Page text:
We've been talking about doing lasagna for a while, but other recipes would crop up and push poor lasagna out of the way. No longer! Andy finally pushed the issue last night--and after seeing the recipe, I couldn't resist. So we ventured out for a ton of ingredients and a nice bottle of chianti (fava beans omitted, har har har.)
For the sauces...I know I'm always championing do-it-yourself, but this time around I followed Andy's suggestion of just buying the marinara and pesto, for the sake of time and money and clean dishes and the depletion of all my basil stock last time I made pesto. But I stopped short of buying alfredo--it's way too easy and quick to make on your own. Next time, though, I will concoct all my marinara dadgummit!
Last night we began by grating the cheese and putting the water onto boil. This took foreeeever because of the amount of water, so make sure to arm yourself with some patience. We used two packages of lasagna noodles, which ended up being just a little more than enough. Once the water had finally reached a rapid boil, we added the noodles, submerging them as much as possible, and letting them cook down for 10 minutes.
Meanwhile I made the alfredo sauce. If you're not familiar with this process, it just involves melting butter on medium low heat, adding cream and letting it simmer for five minutes, and then stirring in parmesan and crushed garlic and stirring until the cheese has melted. Add chopped parsley and you're done! Make sure to use freshly grated parmesan, otherwise it won't melt as well and you'll have a mess of goopy parmesan strings.
At this point, Andy browned the ground beef and then stirred in the marinara for a nice chunky sauce.
Once the noodles were done, we made the base of the crust in a large, oven-safe bowl (well-coated with cooking spray.)
I snipped some of the dangling noodles and used those bits to help make the noodle dividers between layers. We began with three alfredo layers, adding salami to the first and third. I ended up making more alfredo for the end of this recipe, but I wish I'd stocked up on more from the beginning. You can never have too much alfredo.
Next we had a layer of pesto, topped it with parmesan, provolone, and parmesan, then a bit more pesto.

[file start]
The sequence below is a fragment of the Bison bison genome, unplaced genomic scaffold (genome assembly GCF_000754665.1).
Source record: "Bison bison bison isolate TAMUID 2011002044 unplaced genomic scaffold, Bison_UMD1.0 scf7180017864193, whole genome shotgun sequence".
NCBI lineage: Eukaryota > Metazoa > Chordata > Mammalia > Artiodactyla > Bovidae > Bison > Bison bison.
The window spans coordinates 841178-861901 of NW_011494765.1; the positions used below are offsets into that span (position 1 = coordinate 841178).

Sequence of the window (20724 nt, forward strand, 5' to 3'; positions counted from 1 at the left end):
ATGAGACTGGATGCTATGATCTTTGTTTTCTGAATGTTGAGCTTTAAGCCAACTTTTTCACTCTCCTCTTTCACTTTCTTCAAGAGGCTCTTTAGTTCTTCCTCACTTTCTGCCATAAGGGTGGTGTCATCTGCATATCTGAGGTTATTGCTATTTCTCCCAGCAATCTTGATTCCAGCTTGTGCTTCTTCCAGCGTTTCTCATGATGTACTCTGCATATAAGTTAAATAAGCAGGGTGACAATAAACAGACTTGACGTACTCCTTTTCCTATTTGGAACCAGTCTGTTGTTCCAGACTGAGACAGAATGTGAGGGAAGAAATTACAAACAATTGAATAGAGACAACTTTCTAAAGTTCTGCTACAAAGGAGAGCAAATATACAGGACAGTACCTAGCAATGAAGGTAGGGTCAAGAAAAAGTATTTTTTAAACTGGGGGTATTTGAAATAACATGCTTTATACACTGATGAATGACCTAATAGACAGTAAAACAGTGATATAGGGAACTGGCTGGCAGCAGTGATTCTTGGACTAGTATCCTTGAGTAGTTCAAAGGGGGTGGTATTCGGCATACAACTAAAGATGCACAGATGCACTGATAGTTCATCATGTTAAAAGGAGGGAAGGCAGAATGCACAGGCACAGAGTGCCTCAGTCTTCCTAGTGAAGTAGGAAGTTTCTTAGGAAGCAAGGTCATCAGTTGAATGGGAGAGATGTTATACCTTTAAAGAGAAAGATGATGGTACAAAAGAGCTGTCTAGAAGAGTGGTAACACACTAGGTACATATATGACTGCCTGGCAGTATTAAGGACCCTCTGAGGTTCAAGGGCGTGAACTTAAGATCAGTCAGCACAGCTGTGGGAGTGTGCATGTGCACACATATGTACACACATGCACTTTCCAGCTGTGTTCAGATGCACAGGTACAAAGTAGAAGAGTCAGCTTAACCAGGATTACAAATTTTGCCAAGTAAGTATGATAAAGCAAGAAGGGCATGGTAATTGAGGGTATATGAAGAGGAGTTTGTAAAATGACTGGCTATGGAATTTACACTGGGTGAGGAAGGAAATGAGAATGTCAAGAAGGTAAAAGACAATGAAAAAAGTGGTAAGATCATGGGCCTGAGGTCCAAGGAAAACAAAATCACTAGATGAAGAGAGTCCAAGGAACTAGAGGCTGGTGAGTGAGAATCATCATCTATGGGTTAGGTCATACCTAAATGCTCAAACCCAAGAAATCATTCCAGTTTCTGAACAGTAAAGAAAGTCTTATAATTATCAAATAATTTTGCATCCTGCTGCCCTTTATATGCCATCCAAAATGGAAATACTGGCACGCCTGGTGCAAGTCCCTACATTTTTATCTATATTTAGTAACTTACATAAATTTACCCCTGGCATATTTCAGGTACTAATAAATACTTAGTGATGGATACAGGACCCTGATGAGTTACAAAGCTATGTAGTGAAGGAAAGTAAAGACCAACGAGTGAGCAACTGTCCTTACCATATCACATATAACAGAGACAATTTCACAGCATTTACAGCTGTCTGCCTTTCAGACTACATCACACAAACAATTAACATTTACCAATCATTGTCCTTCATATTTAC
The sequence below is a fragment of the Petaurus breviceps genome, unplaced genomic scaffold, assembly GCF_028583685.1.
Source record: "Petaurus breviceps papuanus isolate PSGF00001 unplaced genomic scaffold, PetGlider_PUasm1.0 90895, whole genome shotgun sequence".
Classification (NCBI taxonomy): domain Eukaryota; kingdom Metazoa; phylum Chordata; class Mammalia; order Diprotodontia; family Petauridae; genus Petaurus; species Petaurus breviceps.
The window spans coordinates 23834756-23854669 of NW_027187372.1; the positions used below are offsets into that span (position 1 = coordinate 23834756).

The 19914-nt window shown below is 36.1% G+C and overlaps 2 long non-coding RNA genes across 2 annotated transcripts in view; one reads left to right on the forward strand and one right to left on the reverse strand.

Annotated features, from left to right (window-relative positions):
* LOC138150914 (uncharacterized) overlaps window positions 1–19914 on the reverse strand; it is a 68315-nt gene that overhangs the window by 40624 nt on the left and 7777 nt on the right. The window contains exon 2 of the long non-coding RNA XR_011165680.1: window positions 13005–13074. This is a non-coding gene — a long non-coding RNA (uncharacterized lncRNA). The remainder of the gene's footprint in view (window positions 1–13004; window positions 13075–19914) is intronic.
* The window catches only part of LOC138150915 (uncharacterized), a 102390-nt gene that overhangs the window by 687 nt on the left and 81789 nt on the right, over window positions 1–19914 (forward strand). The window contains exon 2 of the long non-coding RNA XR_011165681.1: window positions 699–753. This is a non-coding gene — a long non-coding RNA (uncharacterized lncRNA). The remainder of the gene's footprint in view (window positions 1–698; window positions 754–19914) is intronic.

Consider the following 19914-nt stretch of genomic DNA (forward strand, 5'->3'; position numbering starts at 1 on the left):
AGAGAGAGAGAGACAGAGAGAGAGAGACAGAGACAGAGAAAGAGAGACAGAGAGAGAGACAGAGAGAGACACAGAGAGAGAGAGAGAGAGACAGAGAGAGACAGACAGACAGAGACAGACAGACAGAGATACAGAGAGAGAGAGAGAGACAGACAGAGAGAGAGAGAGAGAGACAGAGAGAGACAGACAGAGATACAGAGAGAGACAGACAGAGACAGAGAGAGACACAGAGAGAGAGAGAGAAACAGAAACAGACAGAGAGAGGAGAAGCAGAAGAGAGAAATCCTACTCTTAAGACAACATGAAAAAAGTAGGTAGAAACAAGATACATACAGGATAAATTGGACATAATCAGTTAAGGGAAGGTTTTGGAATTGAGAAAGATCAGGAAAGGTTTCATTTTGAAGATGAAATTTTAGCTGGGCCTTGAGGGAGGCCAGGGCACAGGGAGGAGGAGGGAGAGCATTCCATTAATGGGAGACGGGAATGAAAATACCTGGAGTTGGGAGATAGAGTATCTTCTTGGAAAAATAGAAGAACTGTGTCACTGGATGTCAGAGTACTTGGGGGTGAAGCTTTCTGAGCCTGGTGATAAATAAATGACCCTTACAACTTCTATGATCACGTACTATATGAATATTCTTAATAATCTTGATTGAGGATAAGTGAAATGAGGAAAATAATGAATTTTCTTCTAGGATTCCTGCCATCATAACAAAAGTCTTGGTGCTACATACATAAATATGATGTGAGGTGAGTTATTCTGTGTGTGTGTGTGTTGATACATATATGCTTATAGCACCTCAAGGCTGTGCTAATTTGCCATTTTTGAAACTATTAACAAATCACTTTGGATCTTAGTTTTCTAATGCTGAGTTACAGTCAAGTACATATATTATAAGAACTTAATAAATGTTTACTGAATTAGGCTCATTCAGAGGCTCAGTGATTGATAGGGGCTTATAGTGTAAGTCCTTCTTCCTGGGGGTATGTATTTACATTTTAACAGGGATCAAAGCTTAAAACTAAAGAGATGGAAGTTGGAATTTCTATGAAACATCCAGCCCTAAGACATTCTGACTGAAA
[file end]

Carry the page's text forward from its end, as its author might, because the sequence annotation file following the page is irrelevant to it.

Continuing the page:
We took a minute here to preheat the oven to 350. Then it was time for the marinara layers! At this point, we were running out of room. We had only been pressing the layers down occasionally, when we probably should have done it every time. But believe me, it was more than enough. To combat the space issue, we just did two layers of marinara. On the top layer, we dotted clumps of ricotta on top.
Finally we covered this top layer with strips of lasagna, folded over the ends of the base noodles, and brushed everything with alfredo sauce as a glue.
The lasagna cooked for almost an hour and fifteen minutes. I took it out a few minutes beforehand, after noticing it looked like this:
Still tasty, but on the verge of disaster!
We let it rest for twenty minutes before we approached again. Flipping this baby over was an adventure, but we secured the top with a platter, slid the bowl off the counter and inverted it back down. Thanks to my good friend cooking spray (she's asked me to call her Pam), the bowl slid off quite easily! Oven mitts were required due to the heat of the bowl. And after all that, it really looked like something had been birthed.
|Gaze upon it.|
Be careful when cutting this. I advise long deliberate strokes with your knife, otherwise it's going to fall apart.
But there you have it! It's hard to nail down exact ingredients for this recipe, because a lot of this is like a canvas, and you're welcome to add whatever you'd like!
Lasagna Timpano (adapted from The Food in My Beard):
2 16 oz.-pkgs. lasagna noodles
3 c. parmesan
1 c. provolone
2 c. mozzarella
4 oz. sliced salami
1 lb. lean ground beef
3 c. marinara
3 c. marinara
2 c. pesto
1/2 c. ricotta
1/2 c. butter
2 c. heavy whipping cream
2 cloves garlic, crushed
1/2 c. parsley, chopped